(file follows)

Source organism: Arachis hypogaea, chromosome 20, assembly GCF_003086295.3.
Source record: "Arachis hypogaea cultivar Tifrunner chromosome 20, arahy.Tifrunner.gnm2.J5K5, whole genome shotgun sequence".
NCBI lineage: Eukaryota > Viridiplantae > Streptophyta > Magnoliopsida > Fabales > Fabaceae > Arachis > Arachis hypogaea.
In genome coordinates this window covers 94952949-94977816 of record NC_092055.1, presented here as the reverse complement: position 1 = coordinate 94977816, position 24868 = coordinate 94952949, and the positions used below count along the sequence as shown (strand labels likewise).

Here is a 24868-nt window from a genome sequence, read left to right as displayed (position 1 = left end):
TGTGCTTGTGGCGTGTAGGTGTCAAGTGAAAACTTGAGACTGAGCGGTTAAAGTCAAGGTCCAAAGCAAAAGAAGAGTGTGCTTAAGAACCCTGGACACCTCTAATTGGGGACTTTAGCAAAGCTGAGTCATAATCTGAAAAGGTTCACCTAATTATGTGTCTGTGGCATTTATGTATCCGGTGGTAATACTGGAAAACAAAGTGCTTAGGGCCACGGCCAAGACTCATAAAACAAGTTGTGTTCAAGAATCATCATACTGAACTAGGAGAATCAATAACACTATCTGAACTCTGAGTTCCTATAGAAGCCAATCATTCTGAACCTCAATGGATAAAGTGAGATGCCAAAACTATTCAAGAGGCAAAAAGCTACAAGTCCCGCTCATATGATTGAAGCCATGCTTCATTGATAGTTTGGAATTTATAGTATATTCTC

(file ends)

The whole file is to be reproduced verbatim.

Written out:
Source organism: Arachis hypogaea, chromosome 20, assembly GCF_003086295.3.
Source record: "Arachis hypogaea cultivar Tifrunner chromosome 20, arahy.Tifrunner.gnm2.J5K5, whole genome shotgun sequence".
NCBI lineage: Eukaryota > Viridiplantae > Streptophyta > Magnoliopsida > Fabales > Fabaceae > Arachis > Arachis hypogaea.
In genome coordinates this window covers 94952949-94977816 of record NC_092055.1, presented here as the reverse complement: position 1 = coordinate 94977816, position 24868 = coordinate 94952949, and the positions used below count along the sequence as shown (strand labels likewise).

Here is a 24868-nt window from a genome sequence, read left to right as displayed (position 1 = left end):
TGTGCTTGTGGCGTGTAGGTGTCAAGTGAAAACTTGAGACTGAGCGGTTAAAGTCAAGGTCCAAAGCAAAAGAAGAGTGTGCTTAAGAACCCTGGACACCTCTAATTGGGGACTTTAGCAAAGCTGAGTCATAATCTGAAAAGGTTCACCTAATTATGTGTCTGTGGCATTTATGTATCCGGTGGTAATACTGGAAAACAAAGTGCTTAGGGCCACGGCCAAGACTCATAAAACAAGTTGTGTTCAAGAATCATCATACTGAACTAGGAGAATCAATAACACTATCTGAACTCTGAGTTCCTATAGAAGCCAATCATTCTGAACCTCAATGGATAAAGTGAGATGCCAAAACTATTCAAGAGGCAAAAAGCTACAAGTCCCGCTCATATGATTGAAGCCATGCTTCATTGATAGTTTGGAATTTATAGTATATTCTC